For most organizations however, moderate risk taking is the norm with controlled incremental growth being the desired outcome.  Employees will perform their best when they have a sense of autonomy, they understand the purpose of their task (and the organization’s mission) and they are given the opportunity to master their role. As a manager, realize that you can actually achieve more by doing less yourself when you empower your employees. Give credit where credit is due and show your appreciation for novel approaches that are just as effective, if not more. Harry Truman, 33rd US President, encapsulated these thoughts best when he said: “It is amazing what you can accomplish if you do not care who gets the credit.”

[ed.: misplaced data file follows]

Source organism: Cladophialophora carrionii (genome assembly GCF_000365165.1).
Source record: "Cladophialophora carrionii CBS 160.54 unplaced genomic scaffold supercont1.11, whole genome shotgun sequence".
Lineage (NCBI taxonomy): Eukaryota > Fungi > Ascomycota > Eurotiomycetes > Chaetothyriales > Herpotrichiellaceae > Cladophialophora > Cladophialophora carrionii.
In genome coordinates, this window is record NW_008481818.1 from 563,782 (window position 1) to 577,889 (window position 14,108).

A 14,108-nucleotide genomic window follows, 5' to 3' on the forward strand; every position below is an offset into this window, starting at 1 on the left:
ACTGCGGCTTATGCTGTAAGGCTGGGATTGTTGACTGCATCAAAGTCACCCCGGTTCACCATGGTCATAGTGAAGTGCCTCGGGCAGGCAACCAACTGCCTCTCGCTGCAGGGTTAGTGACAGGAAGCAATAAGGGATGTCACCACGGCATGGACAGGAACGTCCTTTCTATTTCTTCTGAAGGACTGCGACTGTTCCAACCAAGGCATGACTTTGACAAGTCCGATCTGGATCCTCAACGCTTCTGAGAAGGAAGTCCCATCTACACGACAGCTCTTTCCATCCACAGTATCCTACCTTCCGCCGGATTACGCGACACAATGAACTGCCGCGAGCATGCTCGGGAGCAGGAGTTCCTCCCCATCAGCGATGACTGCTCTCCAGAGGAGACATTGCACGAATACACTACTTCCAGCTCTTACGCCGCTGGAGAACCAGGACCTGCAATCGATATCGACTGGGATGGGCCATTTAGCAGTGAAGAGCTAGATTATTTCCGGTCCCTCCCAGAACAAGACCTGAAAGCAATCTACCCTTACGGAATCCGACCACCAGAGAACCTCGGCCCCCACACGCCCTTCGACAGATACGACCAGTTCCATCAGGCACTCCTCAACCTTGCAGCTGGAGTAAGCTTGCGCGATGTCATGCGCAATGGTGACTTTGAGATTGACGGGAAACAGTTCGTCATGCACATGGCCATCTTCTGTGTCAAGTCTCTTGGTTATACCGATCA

If you are an employee working for a micromanager you can help the micromanager reduce their stress level by:

 

  • Saying What you Are Going to Do
  • Doing What you Say You Will Do
  • Informing Proactively When Things Change

 

In business, there is a symbiotic relationship between managers and employees. Mutual respect is a common thread that must flow across layers of our collective human capital in order to maximize potential on both personal and organizational levels. Where could you be tomorrow if you remove the micromanager control lid and enable your organization to perform at its peak?

 

By Enrique ‘Rick’ Ruiz, CDE, CM, MBA

www.AmericasDiversityLeader.com

Why Should We Celebrate Black History Month?

black history  month